Throughout history, black sheep haven’t gotten a lot of love.
Their dark coats, the product of a recessive gene, make them easily stand out from the rest of the flock.
In the 18th and 19th centuries, black sheep were culled because of their color or, at the very least, considered lesser producers since their dark wool couldn’t be dyed.
So prevalent was the distaste, that even today an outsider might be referred to as “the black sheep of the family.”
But in the world of hand-spun yarn, these under-appreciated ruminants are making a comeback.
John and Carol Steitz, of Whitefish, operate Steitzhof Merinos, where they specialize in raising a full spectrum of colored sheep, including black, gray and brown. While traditional mills often prefer uniform white wool, a growing population of fiber artists have taken a liking to these unique colors. Steitzhof Merinos wool is gaining a following and has been sold to hand-spinners and other artists from across the U.S. and even Norway.
Earlier this month, the couple traveled to Eugene, Oregon, for the Black Sheep Gathering, the premier fiber arts show in the West, to see how their flock’s fleeces compared with other producers.
They didn’t come home empty-handed.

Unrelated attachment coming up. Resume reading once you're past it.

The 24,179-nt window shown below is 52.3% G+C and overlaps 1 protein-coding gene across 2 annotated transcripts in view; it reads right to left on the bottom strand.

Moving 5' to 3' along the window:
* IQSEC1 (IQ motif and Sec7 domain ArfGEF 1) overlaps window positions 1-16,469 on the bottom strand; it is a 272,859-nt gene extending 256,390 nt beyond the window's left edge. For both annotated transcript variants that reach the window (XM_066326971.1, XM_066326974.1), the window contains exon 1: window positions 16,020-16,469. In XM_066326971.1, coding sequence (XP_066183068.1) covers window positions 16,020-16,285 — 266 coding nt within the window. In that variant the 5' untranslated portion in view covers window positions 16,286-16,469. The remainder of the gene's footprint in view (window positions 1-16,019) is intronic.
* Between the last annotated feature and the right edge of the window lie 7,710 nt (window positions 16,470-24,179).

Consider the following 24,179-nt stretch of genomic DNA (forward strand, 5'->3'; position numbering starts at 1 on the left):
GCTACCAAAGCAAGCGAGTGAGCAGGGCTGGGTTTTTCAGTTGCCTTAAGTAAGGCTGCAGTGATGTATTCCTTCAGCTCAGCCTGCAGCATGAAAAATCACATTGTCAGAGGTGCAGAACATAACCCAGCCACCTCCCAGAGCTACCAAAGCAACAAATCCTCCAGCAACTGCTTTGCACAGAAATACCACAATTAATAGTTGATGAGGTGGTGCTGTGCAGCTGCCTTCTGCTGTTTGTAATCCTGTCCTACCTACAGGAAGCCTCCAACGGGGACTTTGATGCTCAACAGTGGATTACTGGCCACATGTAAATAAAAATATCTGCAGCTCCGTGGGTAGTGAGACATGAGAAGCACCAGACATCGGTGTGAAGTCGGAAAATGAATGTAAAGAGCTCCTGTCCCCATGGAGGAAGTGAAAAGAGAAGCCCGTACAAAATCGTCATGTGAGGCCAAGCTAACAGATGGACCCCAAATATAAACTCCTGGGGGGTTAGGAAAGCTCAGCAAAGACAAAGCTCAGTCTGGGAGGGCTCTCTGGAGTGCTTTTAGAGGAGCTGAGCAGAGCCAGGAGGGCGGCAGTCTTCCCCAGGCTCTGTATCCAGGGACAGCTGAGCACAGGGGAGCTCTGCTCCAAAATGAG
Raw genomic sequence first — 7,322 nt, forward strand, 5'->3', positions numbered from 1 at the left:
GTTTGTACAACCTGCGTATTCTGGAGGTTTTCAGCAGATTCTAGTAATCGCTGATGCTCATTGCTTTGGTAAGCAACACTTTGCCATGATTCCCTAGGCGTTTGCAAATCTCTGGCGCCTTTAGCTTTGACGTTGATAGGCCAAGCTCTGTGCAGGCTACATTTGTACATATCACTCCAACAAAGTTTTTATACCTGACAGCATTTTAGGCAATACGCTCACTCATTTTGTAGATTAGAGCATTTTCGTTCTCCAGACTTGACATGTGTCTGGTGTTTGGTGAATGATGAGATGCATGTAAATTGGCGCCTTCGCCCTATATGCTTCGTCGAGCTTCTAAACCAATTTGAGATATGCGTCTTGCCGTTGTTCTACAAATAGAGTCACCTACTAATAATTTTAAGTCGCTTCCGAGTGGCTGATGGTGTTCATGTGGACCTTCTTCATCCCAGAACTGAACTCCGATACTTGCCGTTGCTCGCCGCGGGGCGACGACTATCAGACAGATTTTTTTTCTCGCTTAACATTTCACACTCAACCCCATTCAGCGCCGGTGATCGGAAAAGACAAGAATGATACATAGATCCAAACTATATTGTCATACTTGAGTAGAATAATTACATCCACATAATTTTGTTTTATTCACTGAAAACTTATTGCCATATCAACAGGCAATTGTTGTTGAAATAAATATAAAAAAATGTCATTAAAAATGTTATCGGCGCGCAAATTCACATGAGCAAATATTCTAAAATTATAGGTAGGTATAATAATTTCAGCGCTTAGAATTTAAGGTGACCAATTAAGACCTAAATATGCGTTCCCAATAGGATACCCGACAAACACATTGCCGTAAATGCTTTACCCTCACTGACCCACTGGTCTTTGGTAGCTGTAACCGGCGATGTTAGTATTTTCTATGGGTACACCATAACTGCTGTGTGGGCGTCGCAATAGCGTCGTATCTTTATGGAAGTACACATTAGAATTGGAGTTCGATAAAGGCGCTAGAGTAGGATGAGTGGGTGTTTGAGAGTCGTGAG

The couple was awarded the Black Sheep Cup, the highest honor for producers of hand-spinning fleeces. The Steitzes are also the first Montanans to take home the honor.
“I was a bit in shock, truthfully, because there’s so many good breeders there,” John said. “We’re really excited about bringing this big cup home to Montana. To us it’s the king state of wool, really. It’s not — but it is to us.”
In addition to the cup, they walked away with awards for individual fleeces, including the grand champion and reserve champion for the best natural colored fleece in the show, along with the supreme champion from the Natural Colored Wool Growers Association.
Carol said judges looked for qualities that make the wool good for hand-spinning, such as cleanliness, strength, consistency and length of the fibers. Approximately 500 fleeces were entered in the show in around 40 categories, John said.
To make sure their sheep produce the best wool they can grow, the Steitzes feed them a diet rich in protein and put the sheep in jackets to keep their coats as clean as possible. The sheep are sheared just once a year and the top coats are selected for the competition.
Carol said the wins help the family market their wool to far-off buyers who aren’t able to see the wool in person before buying.
“They can’t come and touch it and feel it, but it’s a way of telling them that it’s a quality product,” Carol said.
Win or lose, the couple simply enjoys the experience of raising animals and the exciting challenge of making the best wool they can.
“This is something that a smaller guy can do. There’s no way for us to go big doing what we do because it’s too much labor, but we can do it small,” John said. “It’s a great thing for us to work on because its changing everyday, it’s never boring … we’re trying to make something better together and we each have input into that. I think that alone is a huge thing.”
Reporter Mackenzie Reiss can be reached at (406) 758-4433 or firstname.lastname@example.org.
Meet one of the couple’s Merino sheep during the Fiberfest Eureka, Aug. 2-4, at the Lincoln County Fairgrounds in Eureka. To learn more about the Steitzhof Merinos, visit the website at www.steitzhof.com.